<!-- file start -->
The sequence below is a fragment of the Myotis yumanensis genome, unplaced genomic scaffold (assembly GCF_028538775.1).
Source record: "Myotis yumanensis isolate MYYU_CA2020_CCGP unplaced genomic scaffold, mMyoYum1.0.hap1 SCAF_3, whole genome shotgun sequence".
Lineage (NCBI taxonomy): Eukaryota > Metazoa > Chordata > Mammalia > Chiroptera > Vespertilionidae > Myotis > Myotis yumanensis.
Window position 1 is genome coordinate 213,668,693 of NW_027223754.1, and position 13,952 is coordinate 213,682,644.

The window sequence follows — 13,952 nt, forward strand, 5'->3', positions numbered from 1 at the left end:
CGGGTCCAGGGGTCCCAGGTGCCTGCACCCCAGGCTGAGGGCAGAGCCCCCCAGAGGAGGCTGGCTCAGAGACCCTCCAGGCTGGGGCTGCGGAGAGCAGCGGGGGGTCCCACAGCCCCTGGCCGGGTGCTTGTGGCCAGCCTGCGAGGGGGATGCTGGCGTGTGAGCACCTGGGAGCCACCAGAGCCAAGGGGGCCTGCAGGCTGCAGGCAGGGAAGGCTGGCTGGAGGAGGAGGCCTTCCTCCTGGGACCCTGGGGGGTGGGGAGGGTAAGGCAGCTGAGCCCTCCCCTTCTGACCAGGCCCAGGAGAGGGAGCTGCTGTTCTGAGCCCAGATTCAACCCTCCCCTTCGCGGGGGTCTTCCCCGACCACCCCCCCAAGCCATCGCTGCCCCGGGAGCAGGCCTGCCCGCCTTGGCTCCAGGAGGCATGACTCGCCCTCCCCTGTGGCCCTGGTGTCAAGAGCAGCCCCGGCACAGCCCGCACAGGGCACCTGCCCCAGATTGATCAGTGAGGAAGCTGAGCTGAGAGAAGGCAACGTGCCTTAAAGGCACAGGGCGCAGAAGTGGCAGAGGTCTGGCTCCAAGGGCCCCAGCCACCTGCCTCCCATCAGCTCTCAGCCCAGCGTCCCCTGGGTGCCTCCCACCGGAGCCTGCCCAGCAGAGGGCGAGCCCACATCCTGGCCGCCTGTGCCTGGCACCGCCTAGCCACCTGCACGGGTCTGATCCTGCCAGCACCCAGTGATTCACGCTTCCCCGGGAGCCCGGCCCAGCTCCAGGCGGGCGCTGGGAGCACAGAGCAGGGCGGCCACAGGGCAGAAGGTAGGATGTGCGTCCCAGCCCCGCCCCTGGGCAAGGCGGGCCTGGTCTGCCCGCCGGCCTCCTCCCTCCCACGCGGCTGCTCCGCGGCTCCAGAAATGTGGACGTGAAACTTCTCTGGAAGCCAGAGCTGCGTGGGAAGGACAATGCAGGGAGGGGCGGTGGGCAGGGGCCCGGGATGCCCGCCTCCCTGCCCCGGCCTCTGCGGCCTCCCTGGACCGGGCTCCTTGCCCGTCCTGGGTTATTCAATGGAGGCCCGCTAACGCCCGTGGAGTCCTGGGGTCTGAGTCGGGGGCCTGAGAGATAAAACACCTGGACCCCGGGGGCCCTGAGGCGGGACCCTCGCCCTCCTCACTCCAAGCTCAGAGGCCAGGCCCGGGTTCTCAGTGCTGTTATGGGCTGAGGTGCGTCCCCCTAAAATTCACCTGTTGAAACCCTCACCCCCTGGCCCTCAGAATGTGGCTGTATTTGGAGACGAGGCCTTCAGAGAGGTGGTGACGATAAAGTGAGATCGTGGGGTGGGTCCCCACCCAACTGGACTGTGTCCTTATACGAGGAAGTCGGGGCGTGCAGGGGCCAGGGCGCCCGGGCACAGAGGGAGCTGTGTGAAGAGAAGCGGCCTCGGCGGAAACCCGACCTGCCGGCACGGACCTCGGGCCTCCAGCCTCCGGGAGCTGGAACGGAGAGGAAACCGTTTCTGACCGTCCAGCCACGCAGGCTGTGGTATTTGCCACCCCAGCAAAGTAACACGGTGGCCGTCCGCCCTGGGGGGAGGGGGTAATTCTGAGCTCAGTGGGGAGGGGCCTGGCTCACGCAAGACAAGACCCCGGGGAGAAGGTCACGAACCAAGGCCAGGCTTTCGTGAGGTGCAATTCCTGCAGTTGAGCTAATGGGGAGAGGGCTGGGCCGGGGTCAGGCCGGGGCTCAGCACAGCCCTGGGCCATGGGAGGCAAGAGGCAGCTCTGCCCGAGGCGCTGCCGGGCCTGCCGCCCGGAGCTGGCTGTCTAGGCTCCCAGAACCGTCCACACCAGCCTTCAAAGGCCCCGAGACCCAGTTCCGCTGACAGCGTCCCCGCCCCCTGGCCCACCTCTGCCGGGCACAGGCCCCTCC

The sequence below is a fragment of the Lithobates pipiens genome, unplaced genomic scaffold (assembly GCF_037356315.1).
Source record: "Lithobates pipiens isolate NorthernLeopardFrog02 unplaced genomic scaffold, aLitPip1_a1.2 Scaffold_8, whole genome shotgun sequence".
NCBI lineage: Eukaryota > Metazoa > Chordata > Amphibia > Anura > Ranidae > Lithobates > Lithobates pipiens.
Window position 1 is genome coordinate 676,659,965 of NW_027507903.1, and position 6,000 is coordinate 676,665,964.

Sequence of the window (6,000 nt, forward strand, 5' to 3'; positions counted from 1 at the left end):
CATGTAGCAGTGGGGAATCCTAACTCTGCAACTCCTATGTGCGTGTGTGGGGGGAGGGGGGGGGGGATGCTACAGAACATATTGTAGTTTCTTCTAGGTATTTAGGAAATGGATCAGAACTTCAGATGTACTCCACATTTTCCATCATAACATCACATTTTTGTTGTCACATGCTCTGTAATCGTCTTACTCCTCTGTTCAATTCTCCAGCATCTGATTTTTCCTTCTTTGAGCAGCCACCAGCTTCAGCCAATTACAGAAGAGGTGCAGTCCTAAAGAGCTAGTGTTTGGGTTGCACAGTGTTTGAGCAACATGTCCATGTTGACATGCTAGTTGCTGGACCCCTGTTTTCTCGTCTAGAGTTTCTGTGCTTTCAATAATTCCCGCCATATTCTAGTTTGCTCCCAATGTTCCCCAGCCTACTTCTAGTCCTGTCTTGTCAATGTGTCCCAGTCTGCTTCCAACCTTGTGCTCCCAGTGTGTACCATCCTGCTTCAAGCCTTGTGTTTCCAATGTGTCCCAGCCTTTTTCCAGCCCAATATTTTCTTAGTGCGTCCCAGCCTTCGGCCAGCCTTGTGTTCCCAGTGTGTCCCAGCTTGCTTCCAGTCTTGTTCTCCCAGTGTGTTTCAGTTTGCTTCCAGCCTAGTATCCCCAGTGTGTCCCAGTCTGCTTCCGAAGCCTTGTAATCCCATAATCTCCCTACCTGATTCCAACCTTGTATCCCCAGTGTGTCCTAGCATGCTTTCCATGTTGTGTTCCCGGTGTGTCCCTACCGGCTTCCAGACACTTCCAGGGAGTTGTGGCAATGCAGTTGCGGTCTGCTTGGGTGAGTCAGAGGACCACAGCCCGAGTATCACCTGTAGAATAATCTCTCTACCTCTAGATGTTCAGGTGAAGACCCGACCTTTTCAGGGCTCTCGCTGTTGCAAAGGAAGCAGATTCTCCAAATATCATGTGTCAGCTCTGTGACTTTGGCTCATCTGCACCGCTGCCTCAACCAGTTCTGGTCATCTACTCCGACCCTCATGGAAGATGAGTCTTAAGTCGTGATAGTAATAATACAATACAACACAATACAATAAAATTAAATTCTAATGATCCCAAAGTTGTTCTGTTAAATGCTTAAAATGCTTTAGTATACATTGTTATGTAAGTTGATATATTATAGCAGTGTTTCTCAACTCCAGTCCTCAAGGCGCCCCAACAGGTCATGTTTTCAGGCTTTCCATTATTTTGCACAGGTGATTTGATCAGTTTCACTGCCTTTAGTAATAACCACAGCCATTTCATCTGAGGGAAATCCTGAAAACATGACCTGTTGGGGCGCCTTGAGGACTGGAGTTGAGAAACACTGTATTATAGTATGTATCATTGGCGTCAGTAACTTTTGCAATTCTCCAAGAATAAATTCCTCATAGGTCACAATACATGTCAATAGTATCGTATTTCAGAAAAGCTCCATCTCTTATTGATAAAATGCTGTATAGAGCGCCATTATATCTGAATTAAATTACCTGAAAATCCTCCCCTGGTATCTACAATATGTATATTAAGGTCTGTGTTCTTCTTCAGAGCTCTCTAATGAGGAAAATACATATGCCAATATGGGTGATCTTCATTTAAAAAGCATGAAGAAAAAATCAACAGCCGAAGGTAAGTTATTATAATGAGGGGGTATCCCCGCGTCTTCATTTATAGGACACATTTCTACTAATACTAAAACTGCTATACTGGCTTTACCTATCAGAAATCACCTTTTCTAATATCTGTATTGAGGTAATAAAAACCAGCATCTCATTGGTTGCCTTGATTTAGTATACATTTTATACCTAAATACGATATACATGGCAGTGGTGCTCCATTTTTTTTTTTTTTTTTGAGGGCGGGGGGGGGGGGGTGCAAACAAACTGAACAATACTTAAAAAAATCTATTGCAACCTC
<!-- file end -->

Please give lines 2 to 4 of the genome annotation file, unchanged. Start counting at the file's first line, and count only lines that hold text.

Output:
Source record: "Myotis yumanensis isolate MYYU_CA2020_CCGP unplaced genomic scaffold, mMyoYum1.0.hap1 SCAF_3, whole genome shotgun sequence".
Lineage (NCBI taxonomy): Eukaryota > Metazoa > Chordata > Mammalia > Chiroptera > Vespertilionidae > Myotis > Myotis yumanensis.
Window position 1 is genome coordinate 213,668,693 of NW_027223754.1, and position 13,952 is coordinate 213,682,644.